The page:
Tips and tricks from our expert staff. From Recipes to product recommendations we will be your knowledge source for all things Butcher. 

DIY Easter Ham Recipe

March 25, 2019

DIY Easter Ham Recipe
If you're more of a do-it-yourselfer or looking for a fun project with the family we have the perfect recipe for you. Our DIY Easter Ham starts with Fresh Pork Legs from our friends at Autumn Olive Farm in Shenandoah Valley, Virginia. They will come prepared with the aitch bone removed, skin-off and cut into the traditional cone shape for easy slicing.  We put together Brine Kits and a mouth-watering recipe to finish these incredible Hams in the oven. Make sure to start this process at least 4 days in advance or request it pre-brined. DIY Brine Recipe: 1. Heat 32 C or 2 GAL of water to a simmer. Add The Organic Butcher Brine Kit to water. Make sure everything is fully dissolved. Let fully cool or add ice. Put in Fresh pork leg in the Brine Bag we provide and add the fully cooled brine mixture. 2. Allow the fresh ham to brine for at least 48 hours. 3. Remove, rinse and fully dry the fresh ham.  Glazed Easter Ham Recipe: Ingredients: Glaze 1/2 C Local Raw Honey 1/4 C Brown Sugar 1/4 C Whole Grain Ground Mustard 2 TBSP Shrub District Pineapple Allspice 2 tsp Salt 1.5 tsp Fresh Ground Black Pepper 2 tsp Cinnamon 1 TBSP Fresh Grated Ginger 1/4 tsp Ground Clove 1/4 tsp Red Pepper Flakes Cooking Instructions: 1. Mix all ingredients together. Let the pre-brined ham sit in the marinade for 1-2 days rotating a few times throughout.  2. Preheat oven to 325 degrees. 3. Put the ham and its marinade in a roasting pan with the bone facing up.  4. Baste every 30 minutes with the marinade and drippings until the internal temperature reaches 160-175 degrees, approximately 5-6 hours. 5. Let rest and fully cool. Set covered in refrigerator until it is ready to slice and serve. Enjoy!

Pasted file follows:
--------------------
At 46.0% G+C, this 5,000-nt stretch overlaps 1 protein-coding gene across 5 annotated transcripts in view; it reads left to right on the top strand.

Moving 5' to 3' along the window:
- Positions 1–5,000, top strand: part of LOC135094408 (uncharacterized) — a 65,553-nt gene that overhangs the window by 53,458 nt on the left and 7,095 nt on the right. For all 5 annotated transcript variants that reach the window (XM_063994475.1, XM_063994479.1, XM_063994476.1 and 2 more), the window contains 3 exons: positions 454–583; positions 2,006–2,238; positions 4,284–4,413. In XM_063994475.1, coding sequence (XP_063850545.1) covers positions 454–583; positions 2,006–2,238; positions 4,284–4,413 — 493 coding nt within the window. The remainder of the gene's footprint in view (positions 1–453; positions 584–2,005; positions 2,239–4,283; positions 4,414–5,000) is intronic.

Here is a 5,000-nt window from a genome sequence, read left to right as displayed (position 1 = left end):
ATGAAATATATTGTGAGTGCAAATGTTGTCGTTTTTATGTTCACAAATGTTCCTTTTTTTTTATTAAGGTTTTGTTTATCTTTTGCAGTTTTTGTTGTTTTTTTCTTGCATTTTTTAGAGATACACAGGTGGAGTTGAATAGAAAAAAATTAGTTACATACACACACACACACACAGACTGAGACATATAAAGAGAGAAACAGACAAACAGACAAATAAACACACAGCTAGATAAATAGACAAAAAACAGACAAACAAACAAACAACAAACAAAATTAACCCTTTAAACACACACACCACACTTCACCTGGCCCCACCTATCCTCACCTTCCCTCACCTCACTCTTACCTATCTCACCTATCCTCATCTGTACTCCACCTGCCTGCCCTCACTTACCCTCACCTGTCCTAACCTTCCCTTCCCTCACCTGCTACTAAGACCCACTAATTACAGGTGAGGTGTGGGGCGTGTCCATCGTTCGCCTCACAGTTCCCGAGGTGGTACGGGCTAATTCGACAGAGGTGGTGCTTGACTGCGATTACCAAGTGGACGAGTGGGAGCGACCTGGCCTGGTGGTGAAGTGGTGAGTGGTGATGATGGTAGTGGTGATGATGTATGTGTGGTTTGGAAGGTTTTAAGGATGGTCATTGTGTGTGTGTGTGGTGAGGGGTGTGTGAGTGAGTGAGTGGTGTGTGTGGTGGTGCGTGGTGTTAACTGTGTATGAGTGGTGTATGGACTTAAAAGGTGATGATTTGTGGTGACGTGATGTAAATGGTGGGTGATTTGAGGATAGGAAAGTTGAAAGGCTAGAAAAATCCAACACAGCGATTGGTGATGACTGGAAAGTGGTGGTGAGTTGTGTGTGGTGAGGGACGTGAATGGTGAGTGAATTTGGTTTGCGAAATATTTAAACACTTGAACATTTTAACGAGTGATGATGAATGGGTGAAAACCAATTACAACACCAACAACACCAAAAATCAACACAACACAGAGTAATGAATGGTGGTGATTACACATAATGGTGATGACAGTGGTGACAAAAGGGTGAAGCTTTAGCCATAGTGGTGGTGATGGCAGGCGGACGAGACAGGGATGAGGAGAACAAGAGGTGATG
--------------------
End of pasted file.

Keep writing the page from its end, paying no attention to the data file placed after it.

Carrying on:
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Fresh West Coast Halibut + Recipe

April 20, 2018

Fresh West Coast Halibut + Recipe
Wild West Coast Halibut is in! They’re averaging 10-20lbs right now and boast a firm flesh with a mild buttery flavor. This makes them ideal for: Grilling, Roasting, Pan Searing, Broiling, Steaming, Poaching, and Smoking. Follow our simple recipe for delicious pan-seared Halibut topped with our house-made roasted garlic, thyme & lemon compound butter! Recipe: Pre-heat oven to 350  degrees. Season Halibut with only salt Heat pan till hot with 1-2 TBSP extra virgin olive oil until the oil shimmers Place halibut skin side down in the pan and let sear for 3-4 minutes. Do not flip and put the pan in a 350 degree oven and roast for 6 to 7 minutes Remove fish from pan and add some sliced shallots, asparagus tips, thinly sliced lemons, capers and cherry tomatoes Sauté for 4 minutes and season with fresh chopped parsley Place fish on top of the sauté vegetables and add a hearty scoop of our house-made roasted garlic & lemon compound butter and enjoy! Come see us soon!    

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Easter Ordering, Plus Tips for Preparing Leg of Lamb and Ham

April 06, 2017

Easter Ordering, Plus Tips for Preparing Leg of Lamb and Ham